Did you ever read "The Last of the Just" by Andre Schwarz-Bart? Originally published in French as Le Dernier des justes, it's a sweeping saga following "The Just Men" — the "Lamed Vovnik" in the Levy Family over eight centuries.
These chosen ones were 36 men called upon to bear the pain and sorrow of humanity, justifying its purpose before God. The novels traces its way from 1185 to WWII Europe where the main character, Ernie Levy, slowly discovers that the legends of The Just Men aren't simply legends. They are real.
And he is the last one. The Last of the Just.
During some of darkest days on the planet, Ernie struggles with self-torment, suicide, madness and brokenness. When love finally comes to him, she is snatched away to the camps. In an act of sheer craziness — or witful courage — he admits himself into the camps to be with the love that saved his life.
They are both boarded onto a train marked for The Final Solution. Ernie finds himself surrounded by terrified children, headed for the same fate as he and his love. It is here Ernie steps into his destiny as a Just Man. Before God and the world, he bears the suffering of the children in himself, caring for them until the very end in the gas chambers. Assuring them that Paradise is close, that their parents are close, he urges them to breathe deeply (bringing a quicker, more painless death).
"When an unknown Just rises to heaven, he is so frozen that God must warm him for a thousand years between His fingers before his soul can open itself to Paradise. And it is known that some remain forever inconsolable at human woe, so that God Himself cannot warm them. So from time to time the Creator, blessed be His name, sets forward the clock of the Last Judgment by one minute." Page 5, Chapter 1
Understand that in these days — my time — the Israeli Army is committing unspeakable acts towards the people of Palestine. The Gaza Strip is in tatters. Civilians, especially children, are dying. The whole situation is far more nuanced than a short summary to you, but many of us are crying for "Peace!"
Some developed nations' governments are Israeli supporters. We are not clean of bloodshed here. Whatever you believed Israel's role to be during your lifetime, it seems she has turned another violent and vile corner. But I must add not all Israelis (or Jews around the world) despise Palestinians; nor do they want bloodshed. Many have friends and relatives across ethnic lines; many live their culture and faith of peace. It is the war-mongerers that are creating the slaughter… and the media vultures feast on the butchery.
All that being said, I think of your words about all of us being wounded healers. The Just Men: they were wounded healers as well. They were divinely wounded so that their people could live on. I suppose one could say that there's a bit of a martyr complex here; but after reading about the madness and sorrow of The Just Men, the sheer incapacitation towards even God's healing love, I doubt that this is the case.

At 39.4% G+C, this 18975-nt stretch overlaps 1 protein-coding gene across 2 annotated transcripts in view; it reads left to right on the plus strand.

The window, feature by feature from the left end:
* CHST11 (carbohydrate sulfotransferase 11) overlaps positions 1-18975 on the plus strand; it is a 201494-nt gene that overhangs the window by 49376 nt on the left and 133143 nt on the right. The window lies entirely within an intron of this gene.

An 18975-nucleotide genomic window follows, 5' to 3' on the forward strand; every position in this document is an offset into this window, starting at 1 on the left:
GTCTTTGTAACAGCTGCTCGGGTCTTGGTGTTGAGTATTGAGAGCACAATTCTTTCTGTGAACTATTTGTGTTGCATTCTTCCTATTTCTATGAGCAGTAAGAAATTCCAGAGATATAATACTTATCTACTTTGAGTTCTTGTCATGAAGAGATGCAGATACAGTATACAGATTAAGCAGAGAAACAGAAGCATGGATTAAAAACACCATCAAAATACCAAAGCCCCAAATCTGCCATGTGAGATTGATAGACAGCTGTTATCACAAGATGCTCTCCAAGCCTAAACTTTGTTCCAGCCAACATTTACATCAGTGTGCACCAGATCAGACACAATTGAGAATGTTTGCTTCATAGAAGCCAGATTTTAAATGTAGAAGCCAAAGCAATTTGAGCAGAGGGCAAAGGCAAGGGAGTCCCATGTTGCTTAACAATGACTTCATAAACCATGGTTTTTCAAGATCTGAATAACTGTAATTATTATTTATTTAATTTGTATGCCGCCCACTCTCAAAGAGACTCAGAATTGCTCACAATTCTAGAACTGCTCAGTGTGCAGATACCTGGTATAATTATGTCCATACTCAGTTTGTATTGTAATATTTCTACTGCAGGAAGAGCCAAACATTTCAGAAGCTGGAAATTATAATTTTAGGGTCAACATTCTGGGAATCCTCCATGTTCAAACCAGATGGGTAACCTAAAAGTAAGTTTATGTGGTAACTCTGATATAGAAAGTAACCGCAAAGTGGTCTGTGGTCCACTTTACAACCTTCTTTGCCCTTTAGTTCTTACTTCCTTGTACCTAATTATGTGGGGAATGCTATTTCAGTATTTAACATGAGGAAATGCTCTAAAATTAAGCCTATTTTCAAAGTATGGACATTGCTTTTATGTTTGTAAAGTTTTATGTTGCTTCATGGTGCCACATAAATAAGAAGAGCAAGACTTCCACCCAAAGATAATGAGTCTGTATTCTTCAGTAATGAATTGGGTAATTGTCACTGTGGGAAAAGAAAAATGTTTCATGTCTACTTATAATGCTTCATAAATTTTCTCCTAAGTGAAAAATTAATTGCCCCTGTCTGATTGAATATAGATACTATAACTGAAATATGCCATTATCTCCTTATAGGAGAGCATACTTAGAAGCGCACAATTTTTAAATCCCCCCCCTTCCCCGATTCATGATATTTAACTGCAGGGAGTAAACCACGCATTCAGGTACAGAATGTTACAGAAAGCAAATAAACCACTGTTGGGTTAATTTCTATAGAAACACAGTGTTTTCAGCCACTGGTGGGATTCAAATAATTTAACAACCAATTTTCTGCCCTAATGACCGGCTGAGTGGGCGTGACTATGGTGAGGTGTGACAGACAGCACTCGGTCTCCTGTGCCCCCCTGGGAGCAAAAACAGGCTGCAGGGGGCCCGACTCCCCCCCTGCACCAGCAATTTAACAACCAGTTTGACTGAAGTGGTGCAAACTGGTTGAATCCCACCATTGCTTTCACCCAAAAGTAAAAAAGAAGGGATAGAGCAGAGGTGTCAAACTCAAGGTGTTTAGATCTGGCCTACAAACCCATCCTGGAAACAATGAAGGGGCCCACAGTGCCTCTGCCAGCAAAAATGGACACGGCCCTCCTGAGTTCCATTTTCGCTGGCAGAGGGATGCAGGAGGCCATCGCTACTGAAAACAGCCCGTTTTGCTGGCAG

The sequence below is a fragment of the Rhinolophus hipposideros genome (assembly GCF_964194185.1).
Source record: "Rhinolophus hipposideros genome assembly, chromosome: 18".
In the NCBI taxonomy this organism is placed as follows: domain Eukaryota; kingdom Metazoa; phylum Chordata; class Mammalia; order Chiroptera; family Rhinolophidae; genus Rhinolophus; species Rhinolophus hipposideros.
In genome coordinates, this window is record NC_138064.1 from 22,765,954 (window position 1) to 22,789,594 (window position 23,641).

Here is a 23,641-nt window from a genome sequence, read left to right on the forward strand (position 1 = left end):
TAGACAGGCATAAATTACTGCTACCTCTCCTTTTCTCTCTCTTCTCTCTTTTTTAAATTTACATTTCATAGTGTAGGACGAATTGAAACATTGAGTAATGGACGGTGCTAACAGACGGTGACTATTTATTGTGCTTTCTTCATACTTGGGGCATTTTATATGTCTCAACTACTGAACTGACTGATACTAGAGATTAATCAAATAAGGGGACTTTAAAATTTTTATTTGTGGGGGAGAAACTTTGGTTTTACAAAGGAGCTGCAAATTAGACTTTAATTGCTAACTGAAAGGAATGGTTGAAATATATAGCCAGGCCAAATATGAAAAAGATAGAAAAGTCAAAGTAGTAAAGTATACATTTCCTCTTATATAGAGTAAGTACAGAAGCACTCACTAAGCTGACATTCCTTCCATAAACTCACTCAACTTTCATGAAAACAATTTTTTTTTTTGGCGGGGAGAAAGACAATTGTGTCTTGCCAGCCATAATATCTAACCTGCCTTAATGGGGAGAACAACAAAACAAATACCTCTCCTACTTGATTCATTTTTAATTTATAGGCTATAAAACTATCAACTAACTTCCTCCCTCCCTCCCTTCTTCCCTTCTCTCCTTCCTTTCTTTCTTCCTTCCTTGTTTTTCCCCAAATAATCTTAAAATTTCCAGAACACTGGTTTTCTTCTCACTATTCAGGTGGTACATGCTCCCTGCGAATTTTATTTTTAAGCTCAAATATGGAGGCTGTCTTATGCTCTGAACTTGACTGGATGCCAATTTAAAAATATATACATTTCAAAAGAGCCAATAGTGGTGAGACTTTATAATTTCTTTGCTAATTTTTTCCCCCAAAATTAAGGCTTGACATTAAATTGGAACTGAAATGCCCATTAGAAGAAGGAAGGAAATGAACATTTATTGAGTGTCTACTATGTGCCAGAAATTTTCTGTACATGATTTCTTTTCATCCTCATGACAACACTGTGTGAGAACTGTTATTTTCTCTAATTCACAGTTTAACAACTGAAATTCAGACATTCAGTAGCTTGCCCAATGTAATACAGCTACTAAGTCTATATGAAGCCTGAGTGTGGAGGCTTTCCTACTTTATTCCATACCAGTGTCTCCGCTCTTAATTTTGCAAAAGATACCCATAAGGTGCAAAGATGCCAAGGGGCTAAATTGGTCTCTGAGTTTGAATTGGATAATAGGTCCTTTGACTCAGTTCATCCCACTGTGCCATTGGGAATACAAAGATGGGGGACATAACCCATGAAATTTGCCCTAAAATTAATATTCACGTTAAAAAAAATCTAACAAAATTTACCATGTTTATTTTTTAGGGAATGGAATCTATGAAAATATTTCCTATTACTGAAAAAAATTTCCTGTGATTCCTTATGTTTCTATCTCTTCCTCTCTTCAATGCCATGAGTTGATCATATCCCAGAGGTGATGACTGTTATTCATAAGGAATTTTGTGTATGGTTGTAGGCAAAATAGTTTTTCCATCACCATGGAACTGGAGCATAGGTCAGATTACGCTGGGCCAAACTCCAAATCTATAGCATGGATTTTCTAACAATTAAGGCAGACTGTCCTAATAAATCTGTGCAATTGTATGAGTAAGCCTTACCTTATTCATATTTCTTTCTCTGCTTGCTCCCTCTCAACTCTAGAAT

Any good evangelical would enjoy this book very much, but think to herself: "But this is why Jesus came. The Just Men are only stories!"
You're the Catholic… what do you say to the story?
I don't know what I am, other than a lover of Christ. And in that, I don't see an attempt by humans to save the world through their own strength. Rather, I see men loving their people so much that their own lives as individuals pale in comparison. Giving their lives away in service to Neighbor and God, be there suffering or silence, renews the people… empowers the people… loves the people.
And wounded they are, imperfect and often cowardly. But so are we. None of us are healthy and whole healers when we stretch our our hands to touch, turn our eyes to gaze, and open our arms to hold. We are fully human, fully loved by God, and fully flawed.
Perhaps in some ways we are all called to be Just People. I don't mean we take on the suffering of the world to justify humanity's existence. I don't think that's why Jesus came either. Jesus was here because He loved us. Whatever compelled Him to the cross, his life also bore a heavy love. He was wounded, and He was/is a healer. For us, I think it means that we see the suffering of our neighbors around us. And we are called to be healers, even in our own brokenness.
It is a message counter-intuitive to the "take care of yourself first" message. I'm not advocating for false humility to the point of burnout. No! Self-care is a part of wisdom, showing by example how people can accept our love by how we love ourselves. However, we are not the first people in our own lives when we lay our lives down to the Rabbi of Nazareth. We are second. However we end up in this place — abused, exploited, ragged, addicted, greedy, selfish, petty, impatient, warlike — we are received with a welcoming smile and a renewed power to ease the pain of the person in the dust beside us.
Maybe one day we'll pick up this book and read it together.
Until next time,